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Most recruitment websites aren't thought of as an investment purchase that will deliver a return, but are considered a necessary business expense to provide an essential online presence. However a website can work much harder than simply being a vehicle to post jobs, collect candidate CVs and showcase your company brochure.
There’s a real opportunity for a total shift in mindset here. A website should be one of your most powerful brand building tools, the key way to automate your business processes and your marketing, and a point to collect and provide data analytics that help you understand your business results - and deliver improvements.
Setting KPIs that measure the business value of your website and allow clear benchmarking will reveal its worth rather than its cost.
Given the vast amount of data every recruitment website handles, it represents a potential weak point in your business.
So we’d ask the question: do you consider your recruitment website to be an asset or a liability and has all the debate surrounding GDPR compliance changed your view?
Let’s consider both sides of the argument.
Clearly if your website is generating a return on investment, i.e. generating fees and earning subscriptions, this gives you a tangible way to define the site as an asset. Your site should be far more than your shop window - it should work hard for your business.
To understand whether your website is an asset there are lots of questions to consider:
Does the site enhance your brand reputation?
Can candidates find jobs easily because your site offers a strong user experience?
Can clients post opportunities easily, generating fees?
Is your brand messaging consistent across all points of contact? For example, if a sales consultant talks to a potential customer, does the website reflect the messaging and is it easy to find?
Can your website save time by automating processes for you, such as integration with CRM systems such as Bullhorn etc?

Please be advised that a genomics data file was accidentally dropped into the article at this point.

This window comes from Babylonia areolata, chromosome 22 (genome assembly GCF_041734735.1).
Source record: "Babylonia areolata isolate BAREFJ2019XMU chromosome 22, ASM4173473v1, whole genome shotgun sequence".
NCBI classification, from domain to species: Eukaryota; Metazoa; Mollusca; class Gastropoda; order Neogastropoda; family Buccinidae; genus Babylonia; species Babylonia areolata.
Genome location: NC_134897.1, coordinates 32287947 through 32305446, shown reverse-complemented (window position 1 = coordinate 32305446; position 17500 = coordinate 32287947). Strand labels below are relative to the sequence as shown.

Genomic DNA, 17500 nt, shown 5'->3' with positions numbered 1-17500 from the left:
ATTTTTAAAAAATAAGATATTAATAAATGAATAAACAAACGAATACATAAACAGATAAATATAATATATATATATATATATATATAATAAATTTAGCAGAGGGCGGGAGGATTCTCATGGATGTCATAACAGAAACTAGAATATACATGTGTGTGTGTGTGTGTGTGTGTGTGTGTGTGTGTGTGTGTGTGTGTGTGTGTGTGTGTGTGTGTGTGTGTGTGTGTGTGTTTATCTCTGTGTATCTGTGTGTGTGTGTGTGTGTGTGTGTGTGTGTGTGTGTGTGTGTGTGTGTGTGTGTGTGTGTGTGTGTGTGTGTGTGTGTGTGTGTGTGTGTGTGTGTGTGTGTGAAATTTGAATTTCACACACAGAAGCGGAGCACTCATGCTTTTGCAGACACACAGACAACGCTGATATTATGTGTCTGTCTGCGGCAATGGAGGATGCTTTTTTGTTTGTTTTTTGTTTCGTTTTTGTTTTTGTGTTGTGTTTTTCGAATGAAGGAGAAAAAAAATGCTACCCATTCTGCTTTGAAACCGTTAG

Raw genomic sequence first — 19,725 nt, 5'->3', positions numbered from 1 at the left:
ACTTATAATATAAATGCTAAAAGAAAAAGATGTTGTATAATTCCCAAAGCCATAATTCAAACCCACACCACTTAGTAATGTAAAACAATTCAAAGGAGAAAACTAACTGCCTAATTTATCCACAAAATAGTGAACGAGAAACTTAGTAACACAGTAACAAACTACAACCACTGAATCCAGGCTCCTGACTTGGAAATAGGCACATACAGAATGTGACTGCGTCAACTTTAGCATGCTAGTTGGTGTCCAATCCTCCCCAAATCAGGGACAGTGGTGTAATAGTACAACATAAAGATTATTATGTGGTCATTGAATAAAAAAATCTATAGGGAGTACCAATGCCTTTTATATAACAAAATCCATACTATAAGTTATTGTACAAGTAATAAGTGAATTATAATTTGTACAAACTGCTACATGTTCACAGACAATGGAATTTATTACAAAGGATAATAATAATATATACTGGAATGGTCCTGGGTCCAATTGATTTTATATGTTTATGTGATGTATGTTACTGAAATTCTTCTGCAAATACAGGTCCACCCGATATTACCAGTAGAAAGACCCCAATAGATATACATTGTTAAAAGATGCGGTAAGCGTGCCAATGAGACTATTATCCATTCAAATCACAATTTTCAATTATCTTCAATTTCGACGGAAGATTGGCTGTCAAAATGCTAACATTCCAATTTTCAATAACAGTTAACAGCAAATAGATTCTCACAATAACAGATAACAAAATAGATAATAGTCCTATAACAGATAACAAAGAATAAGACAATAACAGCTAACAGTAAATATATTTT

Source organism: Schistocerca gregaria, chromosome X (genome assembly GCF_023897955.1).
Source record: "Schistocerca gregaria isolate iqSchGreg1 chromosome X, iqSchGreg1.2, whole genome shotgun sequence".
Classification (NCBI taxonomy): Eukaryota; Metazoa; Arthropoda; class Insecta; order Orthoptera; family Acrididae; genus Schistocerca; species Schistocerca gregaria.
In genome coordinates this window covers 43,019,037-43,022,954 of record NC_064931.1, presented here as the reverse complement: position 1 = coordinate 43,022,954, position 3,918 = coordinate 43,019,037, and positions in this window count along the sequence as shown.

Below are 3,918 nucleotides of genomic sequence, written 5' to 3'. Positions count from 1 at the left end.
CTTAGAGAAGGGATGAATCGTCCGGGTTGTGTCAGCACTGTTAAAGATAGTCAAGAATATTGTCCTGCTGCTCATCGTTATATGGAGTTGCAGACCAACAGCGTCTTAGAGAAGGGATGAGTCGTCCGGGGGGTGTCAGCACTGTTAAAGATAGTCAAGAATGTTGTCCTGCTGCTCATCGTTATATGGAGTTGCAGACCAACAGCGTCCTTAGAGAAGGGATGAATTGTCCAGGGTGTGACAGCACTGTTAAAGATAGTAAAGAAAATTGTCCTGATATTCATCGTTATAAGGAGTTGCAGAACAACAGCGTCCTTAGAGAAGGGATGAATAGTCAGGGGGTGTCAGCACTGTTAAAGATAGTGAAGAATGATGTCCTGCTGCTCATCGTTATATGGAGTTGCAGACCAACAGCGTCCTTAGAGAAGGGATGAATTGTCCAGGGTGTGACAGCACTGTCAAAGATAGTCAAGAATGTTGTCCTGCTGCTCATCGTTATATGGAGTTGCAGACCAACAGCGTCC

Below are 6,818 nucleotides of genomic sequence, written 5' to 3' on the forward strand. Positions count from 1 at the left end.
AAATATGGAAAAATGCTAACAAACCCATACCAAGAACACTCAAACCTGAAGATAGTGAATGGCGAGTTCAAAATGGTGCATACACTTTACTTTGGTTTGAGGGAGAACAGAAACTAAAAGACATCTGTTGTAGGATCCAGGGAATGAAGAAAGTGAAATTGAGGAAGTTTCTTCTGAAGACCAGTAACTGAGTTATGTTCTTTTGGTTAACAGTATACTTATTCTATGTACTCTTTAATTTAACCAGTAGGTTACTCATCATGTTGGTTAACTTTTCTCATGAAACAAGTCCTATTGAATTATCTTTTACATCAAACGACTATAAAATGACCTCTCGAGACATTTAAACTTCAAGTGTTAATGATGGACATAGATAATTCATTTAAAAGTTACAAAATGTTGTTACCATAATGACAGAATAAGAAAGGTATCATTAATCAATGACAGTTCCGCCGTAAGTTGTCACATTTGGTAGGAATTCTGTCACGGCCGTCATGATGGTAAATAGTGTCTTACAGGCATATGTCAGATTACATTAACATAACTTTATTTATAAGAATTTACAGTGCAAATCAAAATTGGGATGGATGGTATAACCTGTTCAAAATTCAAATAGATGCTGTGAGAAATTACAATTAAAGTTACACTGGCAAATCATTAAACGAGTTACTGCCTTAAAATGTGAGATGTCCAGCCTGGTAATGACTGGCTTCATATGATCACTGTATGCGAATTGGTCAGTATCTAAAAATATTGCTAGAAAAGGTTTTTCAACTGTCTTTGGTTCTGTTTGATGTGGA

Is it secure and
Does your website offer the international reach you may need?
If you were to consider selling your business, does your website reflect and support your brand equity?
On the flip side, your website can become a liability, particularly in our increasingly litigious climate, which is only set to sharpen once the terms of the GDPR take effect.
The most obvious question to ask: does it cost more than it returns? If so you either need to look at your measurement metrics and rethink your KPIs, or challenge your provider.
That said, buyer beware. The cheapest solution is unlikely to be the best, or work out as the most cost-effective in the long term. For example, many sites that use open source platforms such as Wordpress are cheap but the risks - and therefore the potential financial penalties - of using an open source platform could be astronomical.
Will a data breach from your website result in a fine of 4% of your turnover, as set in the terms of the GDPR?
Can you insure your business and your website against a data breach? All recruitment agencies would be well advised to make sure that their suppliers provide professional indemnity insurance.
Do you or does your supplier carry cyber insurance?
Does the cost of updating and maintaining your website come high? If your content management system (CMS) isn’t easy to use, then you may not be able to make simple changes yourself.
Does it integrate with your social platforms for automated marketing campaigns?